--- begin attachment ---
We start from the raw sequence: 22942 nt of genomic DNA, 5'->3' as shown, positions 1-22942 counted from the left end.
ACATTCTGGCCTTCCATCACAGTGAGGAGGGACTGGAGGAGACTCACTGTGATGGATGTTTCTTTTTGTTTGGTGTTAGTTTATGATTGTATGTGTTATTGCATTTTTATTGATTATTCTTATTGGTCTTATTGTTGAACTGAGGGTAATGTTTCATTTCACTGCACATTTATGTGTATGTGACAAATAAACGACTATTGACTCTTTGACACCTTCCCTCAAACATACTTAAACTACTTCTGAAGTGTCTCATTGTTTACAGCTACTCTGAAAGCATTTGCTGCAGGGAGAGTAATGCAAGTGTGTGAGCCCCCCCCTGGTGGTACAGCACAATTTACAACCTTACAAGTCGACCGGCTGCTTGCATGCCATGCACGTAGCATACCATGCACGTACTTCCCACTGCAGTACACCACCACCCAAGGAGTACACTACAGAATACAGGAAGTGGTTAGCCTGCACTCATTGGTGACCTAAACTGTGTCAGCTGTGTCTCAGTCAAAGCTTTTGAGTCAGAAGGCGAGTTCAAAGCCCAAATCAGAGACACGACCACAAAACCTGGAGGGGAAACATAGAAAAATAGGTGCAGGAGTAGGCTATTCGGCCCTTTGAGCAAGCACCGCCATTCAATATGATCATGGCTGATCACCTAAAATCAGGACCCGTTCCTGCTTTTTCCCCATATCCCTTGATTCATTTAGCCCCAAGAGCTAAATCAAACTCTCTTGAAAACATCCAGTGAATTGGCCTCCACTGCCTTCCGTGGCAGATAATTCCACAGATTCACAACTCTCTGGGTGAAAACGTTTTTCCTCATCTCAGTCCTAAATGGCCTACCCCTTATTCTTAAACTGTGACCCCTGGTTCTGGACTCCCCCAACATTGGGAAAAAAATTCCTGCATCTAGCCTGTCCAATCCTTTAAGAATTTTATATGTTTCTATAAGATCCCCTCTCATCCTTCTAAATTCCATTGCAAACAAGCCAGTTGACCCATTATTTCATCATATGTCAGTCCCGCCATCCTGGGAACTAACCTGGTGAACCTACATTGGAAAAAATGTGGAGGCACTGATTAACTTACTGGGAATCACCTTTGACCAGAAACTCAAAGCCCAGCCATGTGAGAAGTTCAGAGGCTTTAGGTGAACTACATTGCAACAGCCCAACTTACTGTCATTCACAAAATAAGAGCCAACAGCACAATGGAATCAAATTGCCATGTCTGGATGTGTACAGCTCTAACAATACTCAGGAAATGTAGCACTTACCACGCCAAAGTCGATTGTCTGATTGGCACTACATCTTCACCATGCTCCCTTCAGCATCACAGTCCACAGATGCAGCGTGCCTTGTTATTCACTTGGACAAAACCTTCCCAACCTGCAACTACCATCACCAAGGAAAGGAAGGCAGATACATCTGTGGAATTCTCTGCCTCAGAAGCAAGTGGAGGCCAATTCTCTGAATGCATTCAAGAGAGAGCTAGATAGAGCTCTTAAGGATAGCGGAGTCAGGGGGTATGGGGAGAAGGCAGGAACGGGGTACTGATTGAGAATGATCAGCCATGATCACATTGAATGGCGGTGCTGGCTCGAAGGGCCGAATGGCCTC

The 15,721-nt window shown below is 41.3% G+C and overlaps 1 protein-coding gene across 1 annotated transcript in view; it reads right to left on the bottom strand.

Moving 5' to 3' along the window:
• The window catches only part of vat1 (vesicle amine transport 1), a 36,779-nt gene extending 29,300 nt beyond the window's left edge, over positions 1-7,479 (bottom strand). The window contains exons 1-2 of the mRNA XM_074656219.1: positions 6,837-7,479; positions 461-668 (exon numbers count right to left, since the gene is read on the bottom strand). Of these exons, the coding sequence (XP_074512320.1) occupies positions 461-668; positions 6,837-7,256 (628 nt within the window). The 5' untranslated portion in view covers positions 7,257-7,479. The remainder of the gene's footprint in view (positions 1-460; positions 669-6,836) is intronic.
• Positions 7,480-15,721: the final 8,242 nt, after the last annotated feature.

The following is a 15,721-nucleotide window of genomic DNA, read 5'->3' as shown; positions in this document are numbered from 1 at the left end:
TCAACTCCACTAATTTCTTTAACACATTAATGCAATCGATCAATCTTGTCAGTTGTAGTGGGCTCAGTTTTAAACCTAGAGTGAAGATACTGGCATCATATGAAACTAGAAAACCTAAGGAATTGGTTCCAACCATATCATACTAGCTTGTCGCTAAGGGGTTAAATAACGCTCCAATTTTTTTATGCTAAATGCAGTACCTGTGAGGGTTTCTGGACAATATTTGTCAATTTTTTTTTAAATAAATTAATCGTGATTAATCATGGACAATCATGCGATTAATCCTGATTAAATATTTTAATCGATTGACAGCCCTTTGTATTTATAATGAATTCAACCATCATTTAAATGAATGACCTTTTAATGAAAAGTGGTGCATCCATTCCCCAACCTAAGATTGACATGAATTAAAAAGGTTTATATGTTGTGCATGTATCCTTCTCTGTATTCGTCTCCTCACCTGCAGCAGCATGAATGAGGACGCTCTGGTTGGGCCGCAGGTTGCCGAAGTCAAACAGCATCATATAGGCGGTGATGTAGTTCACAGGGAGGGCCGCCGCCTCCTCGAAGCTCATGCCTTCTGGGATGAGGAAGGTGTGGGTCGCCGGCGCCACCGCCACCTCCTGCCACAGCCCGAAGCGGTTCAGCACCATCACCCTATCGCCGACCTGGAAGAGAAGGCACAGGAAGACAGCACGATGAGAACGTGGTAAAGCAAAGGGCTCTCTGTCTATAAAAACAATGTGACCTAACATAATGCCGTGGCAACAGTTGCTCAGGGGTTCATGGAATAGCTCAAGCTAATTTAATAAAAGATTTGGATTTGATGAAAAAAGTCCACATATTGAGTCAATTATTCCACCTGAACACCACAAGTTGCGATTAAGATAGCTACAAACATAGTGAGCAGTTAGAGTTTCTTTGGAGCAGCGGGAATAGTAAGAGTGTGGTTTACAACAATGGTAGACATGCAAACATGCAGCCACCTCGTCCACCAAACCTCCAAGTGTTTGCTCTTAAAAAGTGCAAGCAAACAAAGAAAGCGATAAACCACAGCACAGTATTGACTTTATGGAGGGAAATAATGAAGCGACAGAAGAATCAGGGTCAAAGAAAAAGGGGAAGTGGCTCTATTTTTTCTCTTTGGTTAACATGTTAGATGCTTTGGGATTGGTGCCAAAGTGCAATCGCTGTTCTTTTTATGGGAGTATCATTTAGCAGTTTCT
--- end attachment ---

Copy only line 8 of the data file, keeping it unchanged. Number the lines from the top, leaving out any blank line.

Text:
TCAACTCCACTAATTTCTTTAACACATTAATGCAATCGATCAATCTTGTCAGTTGTAGTGGGCTCAGTTTTAAACCTAGAGTGAAGATACTGGCATCATATGAAACTAGAAAACCTAAGGAATTGGTTCCAACCATATCATACTAGCTTGTCGCTAAGGGGTTAAATAACGCTCCAATTTTTTTATGCTAAATGCAGTACCTGTGAGGGTTTCTGGACAATATTTGTCAATTTTTTTTTAAATAAATTAATCGTGATTAATCATGGACAATCATGCGATTAATCCTGATTAAATATTTTAATCGATTGACAGCCCTTTGTATTTATAATGAATTCAACCATCATTTAAATGAATGACCTTTTAATGAAAAGTGGTGCATCCATTCCCCAACCTAAGATTGACATGAATTAAAAAGGTTTATATGTTGTGCATGTATCCTTCTCTGTATTCGTCTCCTCACCTGCAGCAGCATGAATGAGGACGCTCTGGTTGGGCCGCAGGTTGCCGAAGTCAAACAGCATCATATAGGCGGTGATGTAGTTCACAGGGAGGGCCGCCGCCTCCTCGAAGCTCATGCCTTCTGGGATGAGGAAGGTGTGGGTCGCCGGCGCCACCGCCACCTCCTGCCACAGCCCGAAGCGGTTCAGCACCATCACCCTATCGCCGACCTGGAAGAGAAGGCACAGGAAGACAGCACGATGAGAACGTGGTAAAGCAAAGGGCTCTCTGTCTATAAAAACAATGTGACCTAACATAATGCCGTGGCAACAGTTGCTCAGGGGTTCATGGAATAGCTCAAGCTAATTTAATAAAAGATTTGGATTTGATGAAAAAAGTCCACATATTGAGTCAATTATTCCACCTGAACACCACAAGTTGCGATTAAGATAGCTACAAACATAGTGAGCAGTTAGAGTTTCTTTGGAGCAGCGGGAATAGTAAGAGTGTGGTTTACAACAATGGTAGACATGCAAACATGCAGCCACCTCGTCCACCAAACCTCCAAGTGTTTGCTCTTAAAAAGTGCAAGCAAACAAAGAAAGCGATAAACCACAGCACAGTATTGACTTTATGGAGGGAAATAATGAAGCGACAGAAGAATCAGGGTCAAAGAAAAAGGGGAAGTGGCTCTATTTTTTCTCTTTGGTTAACATGTTAGATGCTTTGGGATTGGTGCCAAAGTGCAATCGCTGTTCTTTTTATGGGAGTATCATTTAGCAGTTTCT